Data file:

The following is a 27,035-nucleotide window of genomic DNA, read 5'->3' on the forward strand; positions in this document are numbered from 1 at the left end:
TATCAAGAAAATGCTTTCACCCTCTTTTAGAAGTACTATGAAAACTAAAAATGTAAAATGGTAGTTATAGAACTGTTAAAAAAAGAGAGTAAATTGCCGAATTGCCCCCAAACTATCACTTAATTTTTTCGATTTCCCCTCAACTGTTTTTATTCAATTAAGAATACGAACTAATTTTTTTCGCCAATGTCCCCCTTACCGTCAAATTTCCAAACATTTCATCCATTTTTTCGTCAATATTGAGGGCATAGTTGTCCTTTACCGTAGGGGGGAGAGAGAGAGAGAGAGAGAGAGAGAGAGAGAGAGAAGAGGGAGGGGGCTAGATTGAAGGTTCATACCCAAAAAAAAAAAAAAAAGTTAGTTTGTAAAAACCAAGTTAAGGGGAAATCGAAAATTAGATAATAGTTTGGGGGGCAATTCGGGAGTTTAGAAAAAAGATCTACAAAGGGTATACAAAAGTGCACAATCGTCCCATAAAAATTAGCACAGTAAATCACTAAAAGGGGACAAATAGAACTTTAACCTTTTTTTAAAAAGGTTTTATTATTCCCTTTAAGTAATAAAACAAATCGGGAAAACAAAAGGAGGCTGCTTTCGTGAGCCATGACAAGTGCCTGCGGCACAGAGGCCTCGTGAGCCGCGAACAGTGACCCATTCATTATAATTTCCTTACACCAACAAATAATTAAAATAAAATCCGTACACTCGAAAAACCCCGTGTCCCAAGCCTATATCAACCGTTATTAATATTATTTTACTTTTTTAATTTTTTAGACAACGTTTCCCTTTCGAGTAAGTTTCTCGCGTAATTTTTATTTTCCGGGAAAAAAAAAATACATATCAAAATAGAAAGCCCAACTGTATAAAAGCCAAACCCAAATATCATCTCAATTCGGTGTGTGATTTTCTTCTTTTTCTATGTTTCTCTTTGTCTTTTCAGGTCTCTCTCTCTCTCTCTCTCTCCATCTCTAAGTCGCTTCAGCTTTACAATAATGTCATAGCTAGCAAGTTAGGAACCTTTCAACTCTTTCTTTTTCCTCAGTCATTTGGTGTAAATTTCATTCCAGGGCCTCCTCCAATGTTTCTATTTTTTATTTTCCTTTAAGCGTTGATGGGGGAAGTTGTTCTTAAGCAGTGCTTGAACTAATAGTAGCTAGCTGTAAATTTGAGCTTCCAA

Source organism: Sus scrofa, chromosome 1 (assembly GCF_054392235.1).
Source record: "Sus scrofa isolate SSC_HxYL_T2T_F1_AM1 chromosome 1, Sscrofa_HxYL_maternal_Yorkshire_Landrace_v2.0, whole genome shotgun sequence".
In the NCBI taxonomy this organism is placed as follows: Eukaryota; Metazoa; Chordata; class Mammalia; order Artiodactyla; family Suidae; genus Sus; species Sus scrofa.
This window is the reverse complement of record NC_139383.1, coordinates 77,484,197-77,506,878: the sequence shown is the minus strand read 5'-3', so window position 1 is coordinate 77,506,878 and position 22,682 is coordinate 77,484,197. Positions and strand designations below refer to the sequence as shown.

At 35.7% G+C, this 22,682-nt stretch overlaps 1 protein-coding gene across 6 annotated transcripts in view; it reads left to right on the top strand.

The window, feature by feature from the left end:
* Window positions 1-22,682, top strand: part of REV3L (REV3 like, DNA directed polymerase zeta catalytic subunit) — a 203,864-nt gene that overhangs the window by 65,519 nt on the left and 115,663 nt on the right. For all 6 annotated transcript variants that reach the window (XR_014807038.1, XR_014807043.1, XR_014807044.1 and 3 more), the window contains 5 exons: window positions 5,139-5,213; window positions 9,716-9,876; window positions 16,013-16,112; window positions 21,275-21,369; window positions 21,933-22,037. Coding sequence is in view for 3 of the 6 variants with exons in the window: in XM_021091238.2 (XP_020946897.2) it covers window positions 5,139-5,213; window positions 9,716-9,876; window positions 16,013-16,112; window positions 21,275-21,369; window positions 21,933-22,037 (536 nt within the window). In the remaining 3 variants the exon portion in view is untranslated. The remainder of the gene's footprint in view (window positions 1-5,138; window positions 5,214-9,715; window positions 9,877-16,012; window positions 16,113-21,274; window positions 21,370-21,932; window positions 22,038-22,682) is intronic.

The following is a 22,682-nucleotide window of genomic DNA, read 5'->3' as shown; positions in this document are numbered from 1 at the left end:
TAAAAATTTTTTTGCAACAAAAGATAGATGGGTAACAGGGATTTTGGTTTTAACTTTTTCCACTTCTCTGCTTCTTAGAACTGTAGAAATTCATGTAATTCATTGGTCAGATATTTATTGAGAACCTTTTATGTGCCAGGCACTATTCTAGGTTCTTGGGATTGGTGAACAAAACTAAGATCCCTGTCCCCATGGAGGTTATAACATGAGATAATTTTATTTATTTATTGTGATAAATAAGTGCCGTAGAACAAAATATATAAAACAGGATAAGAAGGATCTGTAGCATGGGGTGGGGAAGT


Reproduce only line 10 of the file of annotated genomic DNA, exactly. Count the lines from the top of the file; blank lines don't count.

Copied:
The following is a 22,682-nucleotide window of genomic DNA, read 5'->3' as shown; positions in this document are numbered from 1 at the left end: